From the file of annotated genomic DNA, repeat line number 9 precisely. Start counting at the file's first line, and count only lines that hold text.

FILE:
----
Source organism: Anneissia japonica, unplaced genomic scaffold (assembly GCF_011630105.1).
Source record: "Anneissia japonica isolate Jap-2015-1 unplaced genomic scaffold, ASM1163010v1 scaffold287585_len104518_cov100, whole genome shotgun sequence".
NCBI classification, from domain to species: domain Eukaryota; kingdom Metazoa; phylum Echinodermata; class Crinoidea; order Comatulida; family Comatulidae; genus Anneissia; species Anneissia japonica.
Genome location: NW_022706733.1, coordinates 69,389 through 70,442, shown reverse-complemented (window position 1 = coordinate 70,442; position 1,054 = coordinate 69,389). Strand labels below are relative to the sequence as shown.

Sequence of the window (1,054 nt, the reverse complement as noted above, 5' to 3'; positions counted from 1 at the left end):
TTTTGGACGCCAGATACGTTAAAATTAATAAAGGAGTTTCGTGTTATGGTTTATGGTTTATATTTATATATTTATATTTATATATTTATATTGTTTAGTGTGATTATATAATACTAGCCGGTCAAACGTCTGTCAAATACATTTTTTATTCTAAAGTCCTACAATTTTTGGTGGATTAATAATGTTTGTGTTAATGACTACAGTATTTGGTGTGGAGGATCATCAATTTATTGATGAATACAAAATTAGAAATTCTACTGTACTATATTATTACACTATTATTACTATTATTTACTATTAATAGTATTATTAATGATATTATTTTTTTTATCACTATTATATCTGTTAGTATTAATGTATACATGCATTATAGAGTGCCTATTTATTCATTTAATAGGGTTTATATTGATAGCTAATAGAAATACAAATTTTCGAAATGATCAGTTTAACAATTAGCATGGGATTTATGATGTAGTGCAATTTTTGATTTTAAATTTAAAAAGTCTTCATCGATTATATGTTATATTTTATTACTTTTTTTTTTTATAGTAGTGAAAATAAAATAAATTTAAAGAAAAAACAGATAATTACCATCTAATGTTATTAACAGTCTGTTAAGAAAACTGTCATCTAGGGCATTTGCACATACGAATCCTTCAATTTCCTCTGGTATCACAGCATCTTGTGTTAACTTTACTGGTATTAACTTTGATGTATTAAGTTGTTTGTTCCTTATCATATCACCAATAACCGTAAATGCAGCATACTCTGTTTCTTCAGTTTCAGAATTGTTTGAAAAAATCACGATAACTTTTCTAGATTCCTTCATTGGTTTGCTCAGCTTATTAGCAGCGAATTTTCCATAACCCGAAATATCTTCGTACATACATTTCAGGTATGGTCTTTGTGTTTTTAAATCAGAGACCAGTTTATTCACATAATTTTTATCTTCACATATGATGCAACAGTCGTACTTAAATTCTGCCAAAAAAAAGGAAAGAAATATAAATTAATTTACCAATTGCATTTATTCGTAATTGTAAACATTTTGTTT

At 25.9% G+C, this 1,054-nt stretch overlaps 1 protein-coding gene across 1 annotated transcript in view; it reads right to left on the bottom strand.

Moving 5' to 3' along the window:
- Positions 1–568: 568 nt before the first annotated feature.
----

- Positions 1–568: 568 nt before the first annotated feature.